So there was this book on Netgalley that looked excellent. It had a synopsis that immediately piqued my attention. I requested it , saw that it was the second in the series, and request the first one – The Supernaturals – from my local library. And somewhere along the line, I recognized that the name David L. Golemon sounded very familiar. Two minutes on Goodreads, and I had my answer. Golemon is the author of the Event Group thrillers. I have two of those books, and I don’t think I’ve ever managed to finish either of them. Oh dear…
But I had said I’d review the second one, so I needed to read The Supernaturals first. So, I bravely told myself that maybe this series would be different. I can occasionally be hit or miss with thrillers, but am fairly easy to please with supernatural stuff. I hoped I’d start reading The Supernaturals and be swept away by the story. This would be the Golemon book that I finished and loved!!
Well… it’s the Golemon book that I finished, at least. I deserve a cookie.
The Supernaturals is a fairly well-written book in most respects. There are a few consistency errors that bugged me, like the broken neck that became a broken leg. I liked the characters – or at least the idea of the characters. I loved how the book started off with stuff happening immediately. I thought that the initial idea that the author presented for the house (that it could look so cheery and beautiful while the evil was dormant) was really neat. But just because it’s fairly well-written doesn’t make it a good book. A book like The Supernaturals needs to sell on the tension, the atmosphere, as everything builds to the big showdown.
It didn’t. Not even a little bit.
The Supernaturals was the most flat, boring slog of a haunted house book that I’ve ever forced myself through. Still, up until the very end, I was going to give three stars. “Not for me, but not necessarily bad either”. Then we hit the ‘big reveal’, and I just got irritated.
Okay, so, look, I’m not a writer. Never claimed to be one. But common sense would tell me that when you’re writing a haunted house horror novel, you don’t just badly try to mash Hell House and The Haunting of Hill house together and pretend you wrote anything original. Because that’s what The Supernaturals is, in my opinion. When the pieces all came together for The Supernaturals, my mouth dropped open and I stared aghast at the page. This was… this was Hell House’s ending, with a dash of The Haunting of HIll House as topping. Not it’s exact ending, mind you. Not saying Golemon plagiarized it. But it’s like buying a pair of knock-off Nikes. Yeah, they might look great, but soon you realize they’re just a pale imitation and soon you have blisters and your feet hurt, and you realize you should have saved up for the real things.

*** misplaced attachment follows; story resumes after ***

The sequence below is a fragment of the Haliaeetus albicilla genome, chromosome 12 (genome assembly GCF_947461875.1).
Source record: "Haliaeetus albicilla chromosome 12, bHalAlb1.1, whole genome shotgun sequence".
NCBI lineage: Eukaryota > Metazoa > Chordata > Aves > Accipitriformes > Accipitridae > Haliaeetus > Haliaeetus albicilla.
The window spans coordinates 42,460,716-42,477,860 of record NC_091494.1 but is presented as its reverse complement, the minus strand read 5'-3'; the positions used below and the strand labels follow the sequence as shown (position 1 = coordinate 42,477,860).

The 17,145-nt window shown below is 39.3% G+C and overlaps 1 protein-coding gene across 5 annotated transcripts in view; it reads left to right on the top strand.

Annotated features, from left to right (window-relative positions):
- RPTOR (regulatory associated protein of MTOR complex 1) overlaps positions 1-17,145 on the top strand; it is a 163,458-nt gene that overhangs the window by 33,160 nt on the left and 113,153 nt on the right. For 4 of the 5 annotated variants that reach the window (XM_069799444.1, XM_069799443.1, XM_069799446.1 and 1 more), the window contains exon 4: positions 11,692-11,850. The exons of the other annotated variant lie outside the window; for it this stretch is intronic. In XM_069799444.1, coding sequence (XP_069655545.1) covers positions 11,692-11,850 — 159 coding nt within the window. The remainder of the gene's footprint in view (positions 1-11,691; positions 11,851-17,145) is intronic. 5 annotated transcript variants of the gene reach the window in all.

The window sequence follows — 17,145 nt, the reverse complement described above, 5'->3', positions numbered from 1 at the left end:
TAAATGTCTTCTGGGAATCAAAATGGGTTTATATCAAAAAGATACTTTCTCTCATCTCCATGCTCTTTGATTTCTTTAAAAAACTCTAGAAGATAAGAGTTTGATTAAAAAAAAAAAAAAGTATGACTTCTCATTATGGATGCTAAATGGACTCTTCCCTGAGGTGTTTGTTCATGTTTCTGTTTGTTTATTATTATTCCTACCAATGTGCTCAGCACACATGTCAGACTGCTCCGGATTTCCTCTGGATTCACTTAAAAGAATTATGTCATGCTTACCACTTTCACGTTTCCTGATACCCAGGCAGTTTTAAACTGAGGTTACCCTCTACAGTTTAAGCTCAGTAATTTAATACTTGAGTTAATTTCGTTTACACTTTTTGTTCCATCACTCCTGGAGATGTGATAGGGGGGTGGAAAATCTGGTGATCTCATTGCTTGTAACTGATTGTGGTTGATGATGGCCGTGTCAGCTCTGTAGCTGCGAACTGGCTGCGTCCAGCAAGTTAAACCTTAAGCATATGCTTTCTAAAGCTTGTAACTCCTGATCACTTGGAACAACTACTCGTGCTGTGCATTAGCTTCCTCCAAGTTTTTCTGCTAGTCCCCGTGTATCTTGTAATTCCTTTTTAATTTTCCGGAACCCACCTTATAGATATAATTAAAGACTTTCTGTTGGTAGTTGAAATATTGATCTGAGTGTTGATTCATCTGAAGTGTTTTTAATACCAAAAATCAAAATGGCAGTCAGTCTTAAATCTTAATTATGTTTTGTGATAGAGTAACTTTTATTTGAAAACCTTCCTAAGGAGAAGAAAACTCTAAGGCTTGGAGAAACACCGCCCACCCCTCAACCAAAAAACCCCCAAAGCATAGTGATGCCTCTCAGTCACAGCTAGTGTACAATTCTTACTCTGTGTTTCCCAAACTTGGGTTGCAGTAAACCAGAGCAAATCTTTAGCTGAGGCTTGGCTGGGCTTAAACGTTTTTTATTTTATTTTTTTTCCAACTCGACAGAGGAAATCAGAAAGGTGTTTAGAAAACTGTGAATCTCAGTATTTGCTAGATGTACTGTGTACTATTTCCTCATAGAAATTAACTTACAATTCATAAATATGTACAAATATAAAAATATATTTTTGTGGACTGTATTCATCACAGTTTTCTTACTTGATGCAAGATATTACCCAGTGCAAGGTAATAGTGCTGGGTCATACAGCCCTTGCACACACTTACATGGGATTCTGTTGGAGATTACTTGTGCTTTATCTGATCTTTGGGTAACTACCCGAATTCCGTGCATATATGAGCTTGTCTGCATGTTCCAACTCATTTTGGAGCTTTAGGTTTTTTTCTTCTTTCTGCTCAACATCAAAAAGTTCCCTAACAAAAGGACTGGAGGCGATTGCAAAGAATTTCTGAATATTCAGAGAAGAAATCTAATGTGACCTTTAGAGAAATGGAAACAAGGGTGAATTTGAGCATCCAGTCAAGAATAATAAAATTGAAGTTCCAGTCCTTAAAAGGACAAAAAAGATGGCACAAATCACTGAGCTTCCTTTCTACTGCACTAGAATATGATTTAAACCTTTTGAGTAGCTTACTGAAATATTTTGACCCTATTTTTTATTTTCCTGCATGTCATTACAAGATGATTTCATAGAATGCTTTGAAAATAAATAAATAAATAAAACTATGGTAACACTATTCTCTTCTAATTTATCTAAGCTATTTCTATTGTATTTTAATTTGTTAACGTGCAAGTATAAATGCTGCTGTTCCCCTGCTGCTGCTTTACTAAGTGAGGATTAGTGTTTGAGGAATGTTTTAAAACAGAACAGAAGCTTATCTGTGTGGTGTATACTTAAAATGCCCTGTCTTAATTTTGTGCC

It’s interesting, because I just finished my second read of the third book in the Newsflesh Trilogy. Blackout isn’t, by any means, a great book. It’s definitely the weakest of the trilogy. Rather mediocre, all in all. But, it’s delivered in such a way that keeps your attention on it. You can feel the tension rise as things get revealed. You care for the characters – even the side ones that are barely in it. The presentation more than makes up for the somewhat weak story. But in The Supernaturals, David L. Golemon takes the bones of a great story (if you ignore that ending), and presents it in such a flat, monotone way that you have to force yourself to turn the page.
And I still have to read the second one.
Maybe it’ll be better?
Sweet baby Cthulhu, I hope so.